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Wednesday, May 09, 2012

Gray Whales Are Still Cruising up the Coast in Sizable Numbers

• Cars Gather in Clusters at the Ocean Side of PCH to Watch These Elegant Leviathans Head ‘Home’

BY KAYLA BROWN

The magnificent gray whales of the Pacific have nearly completed their lengthy migrating voyage north. Although stragglers may be spotted for another few weeks, it is now close to the end of the time when large numbers of grays can be observed.
The official whale-watching season is Dec. 1 through May 15, but that is based on human calendars, and the whales do not always coordinate their travels accordingly.
The annual Whale Census and Behavior Project, conducted by the Los Angeles Chapter of the American Cetacean Society, is a shore-based study of “the marine mammals that utilize the near shore waters of the Palos Verdes Peninsula,” according to the ACS website.
During the whale-watching season this study is run by certified volunteers that monitor the gray whales’ “migratory behaviors, including breaching, spyhopping, rolling, courtship, apparent nursing, possible feeding, and interaction with kelp and with other marine mammals.”
The prime peninsula for whale watching is located in the heart of the Los Angeles Harbor. But after the gray whales reach this point, many Malibuites are provided with the unique opportunity to witness their journey as they pass through our coastal waters.
Gray whales endure a 10,000-14,000 mile relocation in order to escape the Arctic feeding waters of the Bering Sea in winter and explore the warm bays of Baja California for mating and birthing season. The ACS notes that this 2-3 month journey is arguably one of the “longest of all mammalian migrations.”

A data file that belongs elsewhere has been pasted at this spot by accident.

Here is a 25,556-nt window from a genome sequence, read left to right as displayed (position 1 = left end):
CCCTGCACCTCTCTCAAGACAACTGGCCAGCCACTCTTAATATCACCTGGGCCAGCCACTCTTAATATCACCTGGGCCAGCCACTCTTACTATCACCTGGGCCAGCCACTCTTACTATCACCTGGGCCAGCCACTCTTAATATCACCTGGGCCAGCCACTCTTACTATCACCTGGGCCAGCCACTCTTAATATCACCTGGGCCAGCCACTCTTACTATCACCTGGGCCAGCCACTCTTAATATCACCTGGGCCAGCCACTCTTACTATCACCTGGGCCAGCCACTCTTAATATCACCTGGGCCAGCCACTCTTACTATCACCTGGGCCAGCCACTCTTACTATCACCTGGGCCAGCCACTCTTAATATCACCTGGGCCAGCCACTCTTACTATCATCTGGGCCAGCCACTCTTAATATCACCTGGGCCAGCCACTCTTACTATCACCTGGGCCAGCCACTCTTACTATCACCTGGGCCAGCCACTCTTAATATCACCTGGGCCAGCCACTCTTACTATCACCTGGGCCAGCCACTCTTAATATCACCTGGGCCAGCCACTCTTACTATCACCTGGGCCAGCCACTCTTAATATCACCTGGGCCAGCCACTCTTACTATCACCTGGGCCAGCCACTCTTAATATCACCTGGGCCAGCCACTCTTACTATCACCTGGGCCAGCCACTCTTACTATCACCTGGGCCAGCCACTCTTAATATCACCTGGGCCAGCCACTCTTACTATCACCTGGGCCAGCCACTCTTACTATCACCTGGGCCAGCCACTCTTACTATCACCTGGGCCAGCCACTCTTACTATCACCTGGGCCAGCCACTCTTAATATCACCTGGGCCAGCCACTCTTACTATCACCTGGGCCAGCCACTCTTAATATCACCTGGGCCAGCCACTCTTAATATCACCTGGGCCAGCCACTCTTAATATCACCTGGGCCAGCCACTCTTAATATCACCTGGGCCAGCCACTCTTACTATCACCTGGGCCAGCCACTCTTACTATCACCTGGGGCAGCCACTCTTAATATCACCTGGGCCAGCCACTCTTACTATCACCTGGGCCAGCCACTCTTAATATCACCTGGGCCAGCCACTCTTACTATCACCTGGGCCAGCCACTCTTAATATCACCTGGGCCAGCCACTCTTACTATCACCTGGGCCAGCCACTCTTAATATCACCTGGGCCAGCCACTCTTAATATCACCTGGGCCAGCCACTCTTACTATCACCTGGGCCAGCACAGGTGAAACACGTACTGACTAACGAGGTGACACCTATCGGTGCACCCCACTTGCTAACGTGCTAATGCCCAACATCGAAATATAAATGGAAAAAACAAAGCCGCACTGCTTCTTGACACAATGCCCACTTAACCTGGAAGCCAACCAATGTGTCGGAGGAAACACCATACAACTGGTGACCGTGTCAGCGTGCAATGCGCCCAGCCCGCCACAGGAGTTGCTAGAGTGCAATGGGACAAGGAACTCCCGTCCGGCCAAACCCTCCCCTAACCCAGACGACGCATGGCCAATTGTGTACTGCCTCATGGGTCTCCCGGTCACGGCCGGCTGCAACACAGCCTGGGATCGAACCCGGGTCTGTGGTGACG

This lengthy whale migration season to date has shown a total of 1705 gray whales migrating along the coast. Between April 29 and 30, there were a total of 43 whales spotted by certified volunteers. A message from one observer noted, “One gray whale breached twice” and “a cow/calf pair rolled.”
This active out-of-water behavior is common for grays. Measuring 46 feet in length and weighing 40 tons, these behemoths are easy to spot when breaking the surface of the ocean with their prominent dorsal hump back, infamous flipper tail, and notched fin. These signature details allow for easy spotting when posted at one of Malibu’s whale watching locations, such as Point Dume State Beach.
Locals can also utilize nearby whale watching tours for a unique whale watching experience. Marina Del Rey Sportfishing provides weekend tours from 9 a.m. to 1 p.m. According to the Sportsfishing website, for $25 per person, one can experience gray whales in action as well as “dolphins, porpoise, seals and all sorts of marine birds.” For more information call 310-822-3625.
The Channel Islands National Park also provides “Island Packer” open water tours. This tour departs out of Ventura and Oxnard and travels out into the channel for a three-hour adventure at www.islandpackers.com/ GrayWhales.html
According to the most recent ACS Gray Whale Census report, as of May 7, there were 14 more gray whales spotted. The volunteer observers noted that “six more calves” were sighted this Monday, which is seven whales shy of a new record.
With only one week left of the official whale-watching season, Malibuites have the opportunity to seize the day and witness the tail end of the migrating gray whales.

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